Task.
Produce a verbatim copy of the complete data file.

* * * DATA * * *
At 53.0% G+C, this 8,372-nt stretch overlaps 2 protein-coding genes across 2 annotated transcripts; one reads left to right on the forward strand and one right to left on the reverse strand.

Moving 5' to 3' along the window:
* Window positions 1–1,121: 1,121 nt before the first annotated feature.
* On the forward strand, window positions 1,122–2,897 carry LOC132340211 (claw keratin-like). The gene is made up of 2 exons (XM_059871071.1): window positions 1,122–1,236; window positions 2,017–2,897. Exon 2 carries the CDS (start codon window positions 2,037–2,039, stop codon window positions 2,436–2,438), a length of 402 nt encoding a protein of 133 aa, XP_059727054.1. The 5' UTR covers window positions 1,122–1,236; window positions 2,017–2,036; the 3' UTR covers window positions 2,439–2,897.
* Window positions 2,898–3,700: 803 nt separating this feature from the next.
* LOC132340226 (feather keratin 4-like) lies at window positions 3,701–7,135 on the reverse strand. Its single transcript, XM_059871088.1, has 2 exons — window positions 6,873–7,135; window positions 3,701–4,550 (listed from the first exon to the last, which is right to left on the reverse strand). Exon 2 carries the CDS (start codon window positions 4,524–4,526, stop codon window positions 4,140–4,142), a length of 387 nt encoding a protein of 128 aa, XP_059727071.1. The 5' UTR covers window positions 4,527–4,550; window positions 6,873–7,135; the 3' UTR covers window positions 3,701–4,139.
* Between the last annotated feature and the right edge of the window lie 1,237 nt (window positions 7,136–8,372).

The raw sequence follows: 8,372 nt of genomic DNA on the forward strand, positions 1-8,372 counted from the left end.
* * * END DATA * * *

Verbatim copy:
At 53.0% G+C, this 8,372-nt stretch overlaps 2 protein-coding genes across 2 annotated transcripts; one reads left to right on the forward strand and one right to left on the reverse strand.

Moving 5' to 3' along the window:
* Window positions 1–1,121: 1,121 nt before the first annotated feature.
* On the forward strand, window positions 1,122–2,897 carry LOC132340211 (claw keratin-like). The gene is made up of 2 exons (XM_059871071.1): window positions 1,122–1,236; window positions 2,017–2,897. Exon 2 carries the CDS (start codon window positions 2,037–2,039, stop codon window positions 2,436–2,438), a length of 402 nt encoding a protein of 133 aa, XP_059727054.1. The 5' UTR covers window positions 1,122–1,236; window positions 2,017–2,036; the 3' UTR covers window positions 2,439–2,897.
* Window positions 2,898–3,700: 803 nt separating this feature from the next.
* LOC132340226 (feather keratin 4-like) lies at window positions 3,701–7,135 on the reverse strand. Its single transcript, XM_059871088.1, has 2 exons — window positions 6,873–7,135; window positions 3,701–4,550 (listed from the first exon to the last, which is right to left on the reverse strand). Exon 2 carries the CDS (start codon window positions 4,524–4,526, stop codon window positions 4,140–4,142), a length of 387 nt encoding a protein of 128 aa, XP_059727071.1. The 5' UTR covers window positions 4,527–4,550; window positions 6,873–7,135; the 3' UTR covers window positions 3,701–4,139.
* Between the last annotated feature and the right edge of the window lie 1,237 nt (window positions 7,136–8,372).

The raw sequence follows: 8,372 nt of genomic DNA on the forward strand, positions 1-8,372 counted from the left end.